Will the real 'Mr Billy Webb' Mahe Drysdale please stand up?
The questions about how the 39-year-old two-time Olympic gold medallist and five time Billy Webb Challenge winner is performing after over a year away from the sport will be answered on Sunday when he aims to regain the trophy amongst an elite field at least seven years or more his junior.
Despite the withdrawal of reigning world champion Robbie Manson, Drysdale will headline an elite field of around five rowers, all New Zealand representatives, at the head of an overall group of an estimated 30 rowers in various classes.
Final numbers were to be confirmed late yesterday afternoon when the entry deadline expired.
Lining up to challenge Drysdale and hoping to become only the fourth different winner of the event since 2008 are returning local hero Chris Harris, his NZ world championship winning partner John Storey, Under 23 world champion quadruple sculler Jordan Parry, and U23 men's quad silver medallist Jack O'Leary.
It was proved last year that even the smallest of breaks can have a big bearing on who takes line honours on the 5km haul north from the township and then turning to race back down to Settler's Wharf.
Drysdale was expected to battle it out with his Croatian rival Damir Martin in a rematch of their thrilling men's single sculls in Rio.
But instead, going against the current and wind on the trip up-river, both Drysdale and Martin had to play second fiddle to Germany's U23 world champion Tim Ole Naske and Tauranga's Parry, who finished 1-2, while Storey was also game, ultimately coming fifth behind the Olympic medallists.
Storey went out to an early lead, and then had a little bit of a shunt with Parry when the rowers turned at the 2.5km mark for the "downhill" run.
"It was a bit of a kerfuffle there, that's how it happens. The turn is so important [because] you can change the result of the race," Parry said at the time.
No doubt, after beating and competing with Drysdale only two months after his Olympic competition, the younger Parry and Storey will rate their chances on Sunday after Drysdale's 12 month layoff.
"They absolutely will [test him], Chris Harris as well," said organiser Kat Wade.
"No one really knows what kind of form he's in. It will be a tight field."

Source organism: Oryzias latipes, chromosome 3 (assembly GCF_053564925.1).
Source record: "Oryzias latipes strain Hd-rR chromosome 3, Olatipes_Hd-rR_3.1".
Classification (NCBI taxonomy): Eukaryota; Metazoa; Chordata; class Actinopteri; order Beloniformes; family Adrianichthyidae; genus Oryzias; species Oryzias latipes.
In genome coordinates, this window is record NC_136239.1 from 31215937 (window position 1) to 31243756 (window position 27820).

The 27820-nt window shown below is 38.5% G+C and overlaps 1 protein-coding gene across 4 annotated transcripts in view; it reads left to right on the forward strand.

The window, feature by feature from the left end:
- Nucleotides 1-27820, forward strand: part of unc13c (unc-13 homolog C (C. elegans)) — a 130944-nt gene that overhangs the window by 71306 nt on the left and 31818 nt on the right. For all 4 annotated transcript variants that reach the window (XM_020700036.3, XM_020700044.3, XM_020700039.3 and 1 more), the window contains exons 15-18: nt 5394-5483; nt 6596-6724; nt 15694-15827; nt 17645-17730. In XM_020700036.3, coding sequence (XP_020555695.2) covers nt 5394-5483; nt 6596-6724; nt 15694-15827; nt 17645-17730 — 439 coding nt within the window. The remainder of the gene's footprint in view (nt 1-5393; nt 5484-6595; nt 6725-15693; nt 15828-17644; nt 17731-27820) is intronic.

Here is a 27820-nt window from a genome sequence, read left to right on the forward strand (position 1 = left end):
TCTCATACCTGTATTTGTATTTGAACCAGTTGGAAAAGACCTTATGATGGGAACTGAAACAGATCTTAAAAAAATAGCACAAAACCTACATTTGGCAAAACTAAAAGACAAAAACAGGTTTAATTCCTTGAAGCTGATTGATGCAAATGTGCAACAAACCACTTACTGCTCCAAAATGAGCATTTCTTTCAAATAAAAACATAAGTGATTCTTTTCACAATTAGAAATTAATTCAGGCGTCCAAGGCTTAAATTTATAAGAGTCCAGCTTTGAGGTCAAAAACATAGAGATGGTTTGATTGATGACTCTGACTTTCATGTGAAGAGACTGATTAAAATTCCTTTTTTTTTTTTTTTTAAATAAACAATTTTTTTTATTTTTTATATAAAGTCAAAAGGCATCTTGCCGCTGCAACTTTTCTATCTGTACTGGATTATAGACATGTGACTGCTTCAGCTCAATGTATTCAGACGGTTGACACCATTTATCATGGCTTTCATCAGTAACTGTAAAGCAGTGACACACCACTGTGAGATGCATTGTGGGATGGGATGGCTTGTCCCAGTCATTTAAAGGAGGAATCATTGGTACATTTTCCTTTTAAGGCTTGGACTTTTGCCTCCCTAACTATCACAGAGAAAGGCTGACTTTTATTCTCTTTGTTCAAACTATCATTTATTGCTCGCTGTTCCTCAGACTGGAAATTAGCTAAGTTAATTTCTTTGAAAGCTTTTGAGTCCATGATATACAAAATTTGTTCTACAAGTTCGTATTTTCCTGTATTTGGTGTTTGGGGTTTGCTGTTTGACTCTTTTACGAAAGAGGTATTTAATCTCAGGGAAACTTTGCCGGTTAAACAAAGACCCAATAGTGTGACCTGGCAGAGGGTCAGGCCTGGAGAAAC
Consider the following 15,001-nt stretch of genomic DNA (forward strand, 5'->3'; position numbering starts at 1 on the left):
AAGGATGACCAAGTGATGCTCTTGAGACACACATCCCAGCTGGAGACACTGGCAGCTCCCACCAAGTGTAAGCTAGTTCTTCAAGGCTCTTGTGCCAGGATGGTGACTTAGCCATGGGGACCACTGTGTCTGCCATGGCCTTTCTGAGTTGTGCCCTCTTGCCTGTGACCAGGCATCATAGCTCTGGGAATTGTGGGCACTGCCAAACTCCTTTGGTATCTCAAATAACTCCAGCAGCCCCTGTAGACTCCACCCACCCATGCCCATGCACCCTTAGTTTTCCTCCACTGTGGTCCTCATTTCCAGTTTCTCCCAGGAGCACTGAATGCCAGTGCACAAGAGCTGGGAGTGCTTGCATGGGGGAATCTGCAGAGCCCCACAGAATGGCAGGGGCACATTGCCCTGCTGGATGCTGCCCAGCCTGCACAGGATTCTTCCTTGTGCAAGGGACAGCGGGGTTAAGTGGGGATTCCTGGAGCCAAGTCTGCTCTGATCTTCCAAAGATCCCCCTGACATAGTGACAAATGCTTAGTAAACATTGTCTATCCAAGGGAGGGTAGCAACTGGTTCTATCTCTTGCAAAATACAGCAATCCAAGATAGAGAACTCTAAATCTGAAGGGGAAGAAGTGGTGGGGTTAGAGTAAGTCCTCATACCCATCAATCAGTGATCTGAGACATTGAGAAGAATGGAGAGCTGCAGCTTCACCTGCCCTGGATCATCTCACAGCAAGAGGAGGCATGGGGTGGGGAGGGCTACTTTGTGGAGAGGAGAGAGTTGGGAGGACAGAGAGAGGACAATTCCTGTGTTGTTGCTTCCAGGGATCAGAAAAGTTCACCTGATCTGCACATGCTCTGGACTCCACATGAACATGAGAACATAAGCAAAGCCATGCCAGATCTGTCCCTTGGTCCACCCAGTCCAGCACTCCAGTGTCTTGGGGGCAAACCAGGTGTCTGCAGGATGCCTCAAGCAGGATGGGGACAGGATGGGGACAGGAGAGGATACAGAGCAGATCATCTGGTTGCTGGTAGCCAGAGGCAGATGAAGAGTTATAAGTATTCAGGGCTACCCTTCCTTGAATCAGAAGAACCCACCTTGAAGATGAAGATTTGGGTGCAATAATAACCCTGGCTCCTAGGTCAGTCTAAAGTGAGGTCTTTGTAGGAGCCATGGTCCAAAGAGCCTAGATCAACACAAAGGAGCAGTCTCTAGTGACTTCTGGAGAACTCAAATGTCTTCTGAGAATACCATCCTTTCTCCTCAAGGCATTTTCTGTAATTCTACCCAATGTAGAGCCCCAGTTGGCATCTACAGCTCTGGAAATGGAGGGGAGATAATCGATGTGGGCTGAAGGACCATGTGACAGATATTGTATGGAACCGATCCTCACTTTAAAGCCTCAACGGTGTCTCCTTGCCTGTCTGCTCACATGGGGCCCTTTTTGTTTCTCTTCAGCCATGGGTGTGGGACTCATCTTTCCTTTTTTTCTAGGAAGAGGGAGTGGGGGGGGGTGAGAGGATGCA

Last year's women's elite race winner Lucy Spoors is understood to be overseas, however runner and Rowing NZ's high performance Brooke Donoghue will be here, with Nicola Goss expected to challenge her for the crown.
Out of all the C-grade rowers last year, Ben Watkinson had the fastest time and had caught right up to the elite rowers by the finishline, and will hope for a similar performance on Sunday.
The weekend festivities begin Saturday morning with the Jury Cup Regatta, hosted by the Wanganui Rowing Association.
Crews from the Regional Performance Centres, along with North and South Island clubs and schools will race over the 2000m Aramoho course.
From Sunday at 9am, the crowd can gather at Settler's Wharf to watch the big screens, which will replay the 2016 race.
At 10.15am will be the Sprint Challenge race, which will bookend interviews by Drysdale, Harris and Storey.
The Community Eight's corporate team races will be at 10.45am, shortly followed by the Whanganui iwi waka launch and powhiri for the Billy Webb competitors.
In a nod to his legacy, sitting in the waka will be Paimararie Tapa-Gardiner and Shayden Gardiner – the great, great-great grandchildren of Webb, Whanganui's first rowing world champion.
After announcements and preparations, the main event will start at 11.30am.
Note there is a road closure in place between Market Place and Bates St between 8am–1pm, with parking available in surrounding streets.
More information can be found online at billywebbchallenge.co.nz.